In order for someone to become an accomplished influence marketer, she has to strike a delicate balance.
Creating and distributing branded content, especially when working with influencers, involves a mix between being aware of the needs of content creators, who are rightfully protective of the audience they have built, and brands, who wanna make sure their message comes across in an effective (and controversy-free) manner.
For WHOSAY's Senior Director of Talent Management, Ty Jones, the key is knowing how to "toe the line" between influencers who demand creative flexibility and brands "that wanna keep as much to their own voice as possible." No pressure.
Jones made the remarks at Digital Hollywood Spring conference held on Wednesday, May 24th at the Skirball Cultural Center in Los Angeles, California, where he shared a panel with BEN's Michael Bertolina, Carat LA's Anathea Ruys, and Jam City's Josh Brooks, among others in an event titled, "Branded Entertainment Marketing - Across Platforms - Leveraging Image Content and Celebrity."
"We involve the talent as much as possible when we're putting these creative treatments together," Jones said, adding that they also talk to the brand about "letting go off a little bit of creative control."
When done right, this mix of letting content creators "do what they do best" and fulfilling brands' expectations, including exclusivity could render fantastic results.
Jones recalled a campaign WHOSAY developed for Chevy a couple of years ago, starring Alec Baldwin as Abe Lincoln. "It was to promote their Best Day Ever campaign, which is kind of the opposite of April Fool's Day [...] So we had creative calls with [Baldwin], and he's not used to doing a lot of these branded campaigns, so you wanted his voice to be heard."
The result? One of WHOSAY's most successful campaigns where the self-confessed history buff surprised a history class at Occidental College in character to an amazing reaction from students who helped make the content viral by posting and reposting their "Best Day Ever"on their social media feeds.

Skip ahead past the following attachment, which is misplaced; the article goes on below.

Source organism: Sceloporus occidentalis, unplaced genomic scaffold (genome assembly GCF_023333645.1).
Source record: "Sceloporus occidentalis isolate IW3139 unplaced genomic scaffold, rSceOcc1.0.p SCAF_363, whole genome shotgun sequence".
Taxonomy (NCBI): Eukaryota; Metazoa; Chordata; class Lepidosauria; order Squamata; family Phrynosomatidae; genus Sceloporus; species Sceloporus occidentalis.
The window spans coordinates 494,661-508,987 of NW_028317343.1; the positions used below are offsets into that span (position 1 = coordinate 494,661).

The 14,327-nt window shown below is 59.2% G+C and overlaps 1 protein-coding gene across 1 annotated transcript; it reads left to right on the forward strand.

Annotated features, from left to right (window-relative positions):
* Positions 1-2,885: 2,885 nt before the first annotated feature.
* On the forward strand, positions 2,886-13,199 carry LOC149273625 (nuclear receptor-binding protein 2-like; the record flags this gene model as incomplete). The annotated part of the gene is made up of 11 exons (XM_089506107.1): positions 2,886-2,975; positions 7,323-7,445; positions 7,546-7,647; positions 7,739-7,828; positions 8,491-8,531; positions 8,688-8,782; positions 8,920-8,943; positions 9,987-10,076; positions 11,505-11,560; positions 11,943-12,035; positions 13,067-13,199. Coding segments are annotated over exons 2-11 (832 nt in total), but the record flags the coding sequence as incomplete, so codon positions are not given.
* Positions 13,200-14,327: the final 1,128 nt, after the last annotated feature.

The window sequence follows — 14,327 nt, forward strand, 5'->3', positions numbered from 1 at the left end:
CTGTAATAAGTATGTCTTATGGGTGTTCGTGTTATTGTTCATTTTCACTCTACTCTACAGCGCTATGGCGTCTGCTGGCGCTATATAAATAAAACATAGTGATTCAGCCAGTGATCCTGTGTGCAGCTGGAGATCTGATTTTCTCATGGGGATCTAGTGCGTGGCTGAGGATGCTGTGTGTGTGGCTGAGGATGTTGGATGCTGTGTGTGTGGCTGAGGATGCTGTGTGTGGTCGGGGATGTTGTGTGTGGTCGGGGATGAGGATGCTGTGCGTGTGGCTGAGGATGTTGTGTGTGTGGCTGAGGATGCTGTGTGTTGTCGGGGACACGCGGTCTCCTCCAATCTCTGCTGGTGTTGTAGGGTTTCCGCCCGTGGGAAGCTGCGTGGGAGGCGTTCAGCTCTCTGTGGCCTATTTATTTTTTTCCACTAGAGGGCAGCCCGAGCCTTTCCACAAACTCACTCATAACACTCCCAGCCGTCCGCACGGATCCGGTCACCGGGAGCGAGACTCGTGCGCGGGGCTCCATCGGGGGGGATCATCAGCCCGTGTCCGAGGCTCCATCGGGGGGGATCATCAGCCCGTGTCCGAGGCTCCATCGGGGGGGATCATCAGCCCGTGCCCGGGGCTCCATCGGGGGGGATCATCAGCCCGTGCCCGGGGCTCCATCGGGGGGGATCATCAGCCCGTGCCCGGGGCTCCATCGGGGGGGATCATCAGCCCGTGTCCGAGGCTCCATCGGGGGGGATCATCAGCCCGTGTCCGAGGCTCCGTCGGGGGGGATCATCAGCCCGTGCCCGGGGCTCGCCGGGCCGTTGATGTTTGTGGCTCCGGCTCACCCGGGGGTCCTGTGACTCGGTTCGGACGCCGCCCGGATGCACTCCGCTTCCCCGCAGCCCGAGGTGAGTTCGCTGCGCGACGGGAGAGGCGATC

"That's something we can kind of toe the line with; it feels right for him, he's getting paid for it, obviously people know he's getting paid for it, but we're still creating really impactful content that we think is genuine to both what Chevy wanted and what [Baldwin] wants to portray as a history buff and just as a smart guy in general," Jones explained.
Jones acknowledged there's been a lot more education since the early days of influence marketing, when prospective brands only looked at the cool factor. "One question that I don't like getting [is] 'how much does so and so cost?' It's like if you start off on that foot, you're like OK you're just looking for X amount of followers, you're not looking at engagement, you're not looking at brand authenticity."
Fortunately, as influence marketing experiences growing pains it also offers more case studies and—ultimately—more data to look at when trying to decide what works and what doesn't. One thing is clear, even if it sounds cliché at this point, being authentic and genuine will always win at the end of the day.
"Our day to day [at WHOSAY] is knowing talent," Jones points out. Maintaining relationships with these influencers and content creators by engaging with their social feeds, the projects they are part of, and the causes they’re passionate about is crucial to keep authenticity. ("Is this person actually a rock climber? Do they wanna use these random equipment things? Even though they're an actor, you actually would think they'd use that?")
The bottom line is; as a content creator, "you obviously don't want to be boxed out of things," including other potential opportunities. "[Influencers] feel like your window to post that content, that branded content, is just for a limited time—whatever it is; a few days or weeks," Jones says. "And then, after that, you're good. You put your content in there and your fans also know, 'OK, they liked that shoe or that brand, but now, maybe a few months later, they'll like a different one. [And that's OK] because they're going to tell me, in their own voice, why this is actually really good and why I [should] like this.'"